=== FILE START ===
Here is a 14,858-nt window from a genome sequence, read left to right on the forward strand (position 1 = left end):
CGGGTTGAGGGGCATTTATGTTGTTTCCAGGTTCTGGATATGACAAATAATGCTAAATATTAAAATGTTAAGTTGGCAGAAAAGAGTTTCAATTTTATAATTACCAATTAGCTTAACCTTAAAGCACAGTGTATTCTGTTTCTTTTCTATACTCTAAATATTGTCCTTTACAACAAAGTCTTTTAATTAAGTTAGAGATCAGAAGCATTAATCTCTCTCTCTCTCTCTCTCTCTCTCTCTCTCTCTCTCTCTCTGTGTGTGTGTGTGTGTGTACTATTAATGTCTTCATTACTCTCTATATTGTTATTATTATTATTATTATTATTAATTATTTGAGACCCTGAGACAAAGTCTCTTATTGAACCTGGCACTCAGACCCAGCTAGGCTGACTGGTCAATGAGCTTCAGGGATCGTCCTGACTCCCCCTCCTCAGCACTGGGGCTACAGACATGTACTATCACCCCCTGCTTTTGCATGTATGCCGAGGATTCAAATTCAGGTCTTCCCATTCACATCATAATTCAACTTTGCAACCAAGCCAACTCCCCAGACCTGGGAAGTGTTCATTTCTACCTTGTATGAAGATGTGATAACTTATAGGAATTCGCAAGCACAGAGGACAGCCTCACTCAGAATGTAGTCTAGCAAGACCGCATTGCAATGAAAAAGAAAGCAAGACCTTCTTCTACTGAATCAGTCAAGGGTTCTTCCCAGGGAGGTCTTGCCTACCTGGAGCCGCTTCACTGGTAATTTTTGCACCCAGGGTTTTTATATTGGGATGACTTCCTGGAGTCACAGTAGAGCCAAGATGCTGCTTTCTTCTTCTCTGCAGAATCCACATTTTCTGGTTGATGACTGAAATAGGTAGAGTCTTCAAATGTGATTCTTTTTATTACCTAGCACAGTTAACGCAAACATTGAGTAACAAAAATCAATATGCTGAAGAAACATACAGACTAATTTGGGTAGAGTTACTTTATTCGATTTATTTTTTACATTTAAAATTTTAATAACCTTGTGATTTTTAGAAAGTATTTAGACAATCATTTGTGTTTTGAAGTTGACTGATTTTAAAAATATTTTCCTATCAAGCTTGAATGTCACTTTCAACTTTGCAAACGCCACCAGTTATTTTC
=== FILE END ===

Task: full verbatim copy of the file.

Here is a 14,858-nt window from a genome sequence, read left to right on the forward strand (position 1 = left end):
CGGGTTGAGGGGCATTTATGTTGTTTCCAGGTTCTGGATATGACAAATAATGCTAAATATTAAAATGTTAAGTTGGCAGAAAAGAGTTTCAATTTTATAATTACCAATTAGCTTAACCTTAAAGCACAGTGTATTCTGTTTCTTTTCTATACTCTAAATATTGTCCTTTACAACAAAGTCTTTTAATTAAGTTAGAGATCAGAAGCATTAATCTCTCTCTCTCTCTCTCTCTCTCTCTCTCTCTCTCTCTCTCTGTGTGTGTGTGTGTGTGTACTATTAATGTCTTCATTACTCTCTATATTGTTATTATTATTATTATTATTATTAATTATTTGAGACCCTGAGACAAAGTCTCTTATTGAACCTGGCACTCAGACCCAGCTAGGCTGACTGGTCAATGAGCTTCAGGGATCGTCCTGACTCCCCCTCCTCAGCACTGGGGCTACAGACATGTACTATCACCCCCTGCTTTTGCATGTATGCCGAGGATTCAAATTCAGGTCTTCCCATTCACATCATAATTCAACTTTGCAACCAAGCCAACTCCCCAGACCTGGGAAGTGTTCATTTCTACCTTGTATGAAGATGTGATAACTTATAGGAATTCGCAAGCACAGAGGACAGCCTCACTCAGAATGTAGTCTAGCAAGACCGCATTGCAATGAAAAAGAAAGCAAGACCTTCTTCTACTGAATCAGTCAAGGGTTCTTCCCAGGGAGGTCTTGCCTACCTGGAGCCGCTTCACTGGTAATTTTTGCACCCAGGGTTTTTATATTGGGATGACTTCCTGGAGTCACAGTAGAGCCAAGATGCTGCTTTCTTCTTCTCTGCAGAATCCACATTTTCTGGTTGATGACTGAAATAGGTAGAGTCTTCAAATGTGATTCTTTTTATTACCTAGCACAGTTAACGCAAACATTGAGTAACAAAAATCAATATGCTGAAGAAACATACAGACTAATTTGGGTAGAGTTACTTTATTCGATTTATTTTTTACATTTAAAATTTTAATAACCTTGTGATTTTTAGAAAGTATTTAGACAATCATTTGTGTTTTGAAGTTGACTGATTTTAAAAATATTTTCCTATCAAGCTTGAATGTCACTTTCAACTTTGCAAACGCCACCAGTTATTTTC